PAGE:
and we see the responses coming in, let’s see.
Give it a few more seconds.
Okay. So about 65% of the attendees this evening are in the 11th grade, followed by that we have 24% is in 10th grade. We have a small percentage of ninth, 12th, and other. Um, so mostly 10th and 11th grade for this evening. So I’ll turn it back over to you, Rachel. Wonderful. Thank you. Okay, well, this is wonderful.
This age range of families who are joining us this evening, because this truly [00:03:00] is the window of time where, you know, you’re giving yourself the grace of time, um, to really start learning the process, digging in, um, and understand what it’s all about. Um, so wonderful. It kudos to you for. Alrighty, starting to jump into it and start to educate yourselves a little bit more.
I can promise you, um, the more you build that foundation of wonder of figuring out what this process looks like, the different components that go into it. So to familiarize yourself with a lot of the language that goes into the college admissions process is going to help you out a lot as you progress and get deeper into it in the coming weeks, months, and years.
Ahead of you as well, especially for those sophomores that are out there. So wonderful. So, well actually probably [00:04:00] spend the most time on where we’re starting, which is what is the personal statement. And the reason for that is because that’s, that’s the piece that many students and families come to college adviser in the first place.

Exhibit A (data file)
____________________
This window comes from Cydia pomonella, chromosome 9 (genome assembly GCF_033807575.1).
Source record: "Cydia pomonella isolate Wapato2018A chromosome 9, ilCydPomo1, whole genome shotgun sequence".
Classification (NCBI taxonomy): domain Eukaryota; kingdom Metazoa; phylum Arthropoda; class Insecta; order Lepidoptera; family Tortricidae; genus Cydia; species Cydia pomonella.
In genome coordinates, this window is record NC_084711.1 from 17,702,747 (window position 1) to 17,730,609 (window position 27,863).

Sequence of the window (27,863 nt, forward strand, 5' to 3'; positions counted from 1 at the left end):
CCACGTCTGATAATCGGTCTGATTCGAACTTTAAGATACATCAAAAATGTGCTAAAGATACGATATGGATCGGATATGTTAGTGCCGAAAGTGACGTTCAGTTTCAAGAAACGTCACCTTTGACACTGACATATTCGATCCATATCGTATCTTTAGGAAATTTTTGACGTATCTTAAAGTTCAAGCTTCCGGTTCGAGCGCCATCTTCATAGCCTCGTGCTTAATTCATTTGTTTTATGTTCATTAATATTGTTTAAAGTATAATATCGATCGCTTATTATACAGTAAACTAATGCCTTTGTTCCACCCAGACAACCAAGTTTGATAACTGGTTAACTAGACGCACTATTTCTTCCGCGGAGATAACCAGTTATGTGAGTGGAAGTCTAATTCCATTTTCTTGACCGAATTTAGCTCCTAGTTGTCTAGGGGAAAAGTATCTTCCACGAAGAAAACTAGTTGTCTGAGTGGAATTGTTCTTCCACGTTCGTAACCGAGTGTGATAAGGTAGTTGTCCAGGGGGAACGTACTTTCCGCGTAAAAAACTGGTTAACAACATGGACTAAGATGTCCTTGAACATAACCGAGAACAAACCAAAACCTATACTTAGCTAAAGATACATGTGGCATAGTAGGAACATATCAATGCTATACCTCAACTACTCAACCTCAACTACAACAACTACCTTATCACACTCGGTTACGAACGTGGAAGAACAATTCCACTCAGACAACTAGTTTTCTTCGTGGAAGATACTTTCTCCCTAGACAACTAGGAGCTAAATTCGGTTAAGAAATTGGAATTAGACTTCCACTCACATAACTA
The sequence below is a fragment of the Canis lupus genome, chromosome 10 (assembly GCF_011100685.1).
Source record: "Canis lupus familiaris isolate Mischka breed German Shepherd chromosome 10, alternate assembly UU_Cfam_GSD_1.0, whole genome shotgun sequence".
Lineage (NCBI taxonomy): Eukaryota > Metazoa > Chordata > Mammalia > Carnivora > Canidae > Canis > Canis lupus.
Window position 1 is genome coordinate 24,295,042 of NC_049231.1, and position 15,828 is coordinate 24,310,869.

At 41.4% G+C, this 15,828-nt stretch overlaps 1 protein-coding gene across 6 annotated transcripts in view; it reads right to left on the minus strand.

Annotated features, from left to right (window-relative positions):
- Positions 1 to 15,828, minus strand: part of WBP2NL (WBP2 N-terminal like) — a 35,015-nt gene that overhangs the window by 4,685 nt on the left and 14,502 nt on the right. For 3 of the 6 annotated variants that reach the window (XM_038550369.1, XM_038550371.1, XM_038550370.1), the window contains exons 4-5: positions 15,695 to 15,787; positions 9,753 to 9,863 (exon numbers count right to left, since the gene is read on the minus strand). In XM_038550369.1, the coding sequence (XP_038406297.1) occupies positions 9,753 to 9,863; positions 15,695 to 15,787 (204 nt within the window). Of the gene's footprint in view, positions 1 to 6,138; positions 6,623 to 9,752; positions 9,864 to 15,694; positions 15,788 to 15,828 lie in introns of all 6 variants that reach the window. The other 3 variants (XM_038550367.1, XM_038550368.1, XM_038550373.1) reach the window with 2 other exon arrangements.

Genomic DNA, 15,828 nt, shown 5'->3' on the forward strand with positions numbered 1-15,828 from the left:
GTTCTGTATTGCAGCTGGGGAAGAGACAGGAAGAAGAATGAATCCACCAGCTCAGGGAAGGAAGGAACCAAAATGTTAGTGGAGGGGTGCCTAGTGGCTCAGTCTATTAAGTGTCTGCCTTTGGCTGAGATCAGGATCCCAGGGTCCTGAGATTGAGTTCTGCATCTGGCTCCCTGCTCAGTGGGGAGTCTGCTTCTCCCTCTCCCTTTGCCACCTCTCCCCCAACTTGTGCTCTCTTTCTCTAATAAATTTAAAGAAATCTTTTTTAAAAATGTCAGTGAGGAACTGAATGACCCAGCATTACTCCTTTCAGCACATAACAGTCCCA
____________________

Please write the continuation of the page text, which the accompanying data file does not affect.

You know, we’ll always ask our clients, you know, what, what is it that makes you most nervous? And what is it that you know is making you come to us that you feel we could really support you with? And I don’t have exact statistics, but as an admissions officer, and as an advisor with a lot of clients, I can tell you that the essay is always one of the top two answers.
So. We’ll spend a lot of time, um, just kind of demystifying what it is and helping you to understand the purpose, the role, um, that it has an admission selection process. So the way that I really like to [00:05:00] communicate is to what a personal statement is, is it’s an opportunity for an admissions officer to really hear your voice.